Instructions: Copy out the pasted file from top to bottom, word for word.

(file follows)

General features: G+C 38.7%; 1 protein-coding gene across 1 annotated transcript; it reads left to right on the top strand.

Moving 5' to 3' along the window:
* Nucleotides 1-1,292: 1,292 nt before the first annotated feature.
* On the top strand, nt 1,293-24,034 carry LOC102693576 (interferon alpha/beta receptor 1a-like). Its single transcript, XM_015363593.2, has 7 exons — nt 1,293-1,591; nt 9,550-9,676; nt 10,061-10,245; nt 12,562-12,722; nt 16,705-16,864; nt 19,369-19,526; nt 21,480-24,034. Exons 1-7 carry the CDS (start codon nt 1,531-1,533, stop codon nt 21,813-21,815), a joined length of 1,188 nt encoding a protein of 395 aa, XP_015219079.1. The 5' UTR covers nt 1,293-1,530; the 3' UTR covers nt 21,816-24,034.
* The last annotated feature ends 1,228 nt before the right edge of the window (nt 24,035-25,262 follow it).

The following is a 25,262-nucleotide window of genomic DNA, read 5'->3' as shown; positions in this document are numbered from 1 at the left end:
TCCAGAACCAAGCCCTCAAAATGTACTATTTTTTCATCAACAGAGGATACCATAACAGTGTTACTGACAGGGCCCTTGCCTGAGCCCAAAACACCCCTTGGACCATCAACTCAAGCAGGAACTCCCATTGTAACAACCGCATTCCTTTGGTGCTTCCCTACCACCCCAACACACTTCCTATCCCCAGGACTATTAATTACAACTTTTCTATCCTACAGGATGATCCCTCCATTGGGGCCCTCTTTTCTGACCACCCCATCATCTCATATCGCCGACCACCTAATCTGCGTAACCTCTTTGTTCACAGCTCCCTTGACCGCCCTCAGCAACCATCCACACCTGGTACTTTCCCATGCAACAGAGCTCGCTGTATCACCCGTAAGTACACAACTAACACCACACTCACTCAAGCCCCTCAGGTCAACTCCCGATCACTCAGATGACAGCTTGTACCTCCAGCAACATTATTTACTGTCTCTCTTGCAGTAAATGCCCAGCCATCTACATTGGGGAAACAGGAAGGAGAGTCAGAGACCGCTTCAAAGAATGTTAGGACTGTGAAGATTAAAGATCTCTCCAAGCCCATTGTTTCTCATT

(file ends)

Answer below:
General features: G+C 38.7%; 1 protein-coding gene across 1 annotated transcript; it reads left to right on the top strand.

Moving 5' to 3' along the window:
* Nucleotides 1-1,292: 1,292 nt before the first annotated feature.
* On the top strand, nt 1,293-24,034 carry LOC102693576 (interferon alpha/beta receptor 1a-like). Its single transcript, XM_015363593.2, has 7 exons — nt 1,293-1,591; nt 9,550-9,676; nt 10,061-10,245; nt 12,562-12,722; nt 16,705-16,864; nt 19,369-19,526; nt 21,480-24,034. Exons 1-7 carry the CDS (start codon nt 1,531-1,533, stop codon nt 21,813-21,815), a joined length of 1,188 nt encoding a protein of 395 aa, XP_015219079.1. The 5' UTR covers nt 1,293-1,530; the 3' UTR covers nt 21,816-24,034.
* The last annotated feature ends 1,228 nt before the right edge of the window (nt 24,035-25,262 follow it).

The following is a 25,262-nucleotide window of genomic DNA, read 5'->3' as shown; positions in this document are numbered from 1 at the left end:
TCCAGAACCAAGCCCTCAAAATGTACTATTTTTTCATCAACAGAGGATACCATAACAGTGTTACTGACAGGGCCCTTGCCTGAGCCCAAAACACCCCTTGGACCATCAACTCAAGCAGGAACTCCCATTGTAACAACCGCATTCCTTTGGTGCTTCCCTACCACCCCAACACACTTCCTATCCCCAGGACTATTAATTACAACTTTTCTATCCTACAGGATGATCCCTCCATTGGGGCCCTCTTTTCTGACCACCCCATCATCTCATATCGCCGACCACCTAATCTGCGTAACCTCTTTGTTCACAGCTCCCTTGACCGCCCTCAGCAACCATCCACACCTGGTACTTTCCCATGCAACAGAGCTCGCTGTATCACCCGTAAGTACACAACTAACACCACACTCACTCAAGCCCCTCAGGTCAACTCCCGATCACTCAGATGACAGCTTGTACCTCCAGCAACATTATTTACTGTCTCTCTTGCAGTAAATGCCCAGCCATCTACATTGGGGAAACAGGAAGGAGAGTCAGAGACCGCTTCAAAGAATGTTAGGACTGTGAAGATTAAAGATCTCTCCAAGCCCATTGTTTCTCATT